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Trusted-traveler program is helping cross-border travelers save time and money

by Ilene Grossman ~ October 2015 ~ Stateline Midwest »
The NEXUS trusted-traveler initiative is helping people travel more seamlessly between the United States and Canada, but policy experts say program enrollment has been hampered by an inconvenient, unclear application process.
Once accepted into the program, NEXUS members use designated lanes at land borders (and machines at airports) that speed their entry process. These travelers have a NEXUS card that can be scanned to retrieve all of the relevant personal data needed by a border inspector.
NEXUS lanes are open at 19 land-border ports of entry in Canada and 24 in the United States, including four crossings in Michigan (Sault Ste. Marie, Port Huron, and the Detroit tunnel and Ambassador Bridge), one in Minnesota (International Falls) and one in North Dakota (Pembina).
NEXUS membership costs $50 for five years, and its benefits extend well beyond the people who use it, says Laurie Trautman, associate director at the Western Washington University’s Border Policy Research Institute.
“Security experts compare identifying terrorists to looking for a needle in a haystack, and the NEXUS program removes safe people from the haystack and gives border officials more time to find the bad actors,” she says.
For states and provinces, she adds, improving the movement of people across the border fosters greater economic activity. In some communities where processing lanes go through smaller cities, NEXUS reduces dangerous traffic in residential areas.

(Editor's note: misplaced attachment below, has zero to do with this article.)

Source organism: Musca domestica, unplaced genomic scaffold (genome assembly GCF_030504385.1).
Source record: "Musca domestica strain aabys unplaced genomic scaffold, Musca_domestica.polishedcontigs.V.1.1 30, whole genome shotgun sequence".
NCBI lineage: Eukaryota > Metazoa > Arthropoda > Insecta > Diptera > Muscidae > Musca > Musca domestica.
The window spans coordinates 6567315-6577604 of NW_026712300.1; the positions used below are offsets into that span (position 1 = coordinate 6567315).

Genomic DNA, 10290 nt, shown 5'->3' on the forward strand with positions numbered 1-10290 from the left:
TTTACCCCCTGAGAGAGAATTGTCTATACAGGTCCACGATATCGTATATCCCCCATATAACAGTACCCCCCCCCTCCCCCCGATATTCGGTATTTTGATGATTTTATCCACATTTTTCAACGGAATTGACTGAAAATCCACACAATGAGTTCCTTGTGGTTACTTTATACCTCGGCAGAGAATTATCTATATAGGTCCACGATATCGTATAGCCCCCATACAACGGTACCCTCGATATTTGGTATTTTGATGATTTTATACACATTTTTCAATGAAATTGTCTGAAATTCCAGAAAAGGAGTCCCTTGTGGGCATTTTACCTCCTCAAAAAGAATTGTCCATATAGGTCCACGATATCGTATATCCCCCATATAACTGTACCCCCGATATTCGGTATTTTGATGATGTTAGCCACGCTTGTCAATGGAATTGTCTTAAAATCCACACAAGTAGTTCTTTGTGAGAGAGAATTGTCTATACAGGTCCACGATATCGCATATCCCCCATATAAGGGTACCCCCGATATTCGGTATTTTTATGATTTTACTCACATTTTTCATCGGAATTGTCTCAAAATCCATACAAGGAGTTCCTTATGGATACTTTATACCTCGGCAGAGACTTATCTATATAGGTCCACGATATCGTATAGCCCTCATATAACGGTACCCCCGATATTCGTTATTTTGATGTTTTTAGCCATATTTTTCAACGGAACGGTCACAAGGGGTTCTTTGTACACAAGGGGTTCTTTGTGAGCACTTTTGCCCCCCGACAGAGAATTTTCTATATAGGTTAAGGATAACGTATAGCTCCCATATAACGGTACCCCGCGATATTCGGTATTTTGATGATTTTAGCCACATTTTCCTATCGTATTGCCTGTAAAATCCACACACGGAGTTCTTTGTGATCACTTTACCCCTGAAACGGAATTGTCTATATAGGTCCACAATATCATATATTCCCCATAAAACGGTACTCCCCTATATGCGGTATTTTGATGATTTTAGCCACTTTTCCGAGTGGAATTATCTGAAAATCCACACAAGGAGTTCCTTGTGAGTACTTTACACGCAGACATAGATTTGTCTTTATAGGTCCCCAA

The institute published a policy brief this summer examining the benefits of NEXUS at one land border, the Peace Arch-Douglas crossing on the Washington-British Columbia border. Here are some of its findings:
As of early 2015, some 1.1 million travelers were enrolled in NEXUS. That marks a 20 percent increase over the past year, but Trautman says enrollment could be even higher with a more user-friendly sign-up process. For example, potential applicants must take part in an in-person interview, which can require people to travel long distances (due to the small number of enrollment centers away from the border) and can take several months to schedule. One way to improve this process, Trautman says, would be to set up mobile processing centers.
There also is no real transparency in cases where an application is denied, she says. A criminal conviction may spark a denial, and a drunken-driving conviction in the U.S. — even if it is more than 20 years old — can lead to a denial by the Canadian government. Sometimes it is not possible to find out the reason for a denial.
Trautman also says the U.S. and Canada can do a better job of outreach (NEXUS isn’t just for frequent business travelers) and quelling concerns about privacy (border officials have access to the same information on all travelers, whether they have a NEXUS card or not).

 

Article written by Ilene Grossman, CSG Midwest staff liaison for the Midwestern Legislative Conference Midwest-Canada Relations Committee.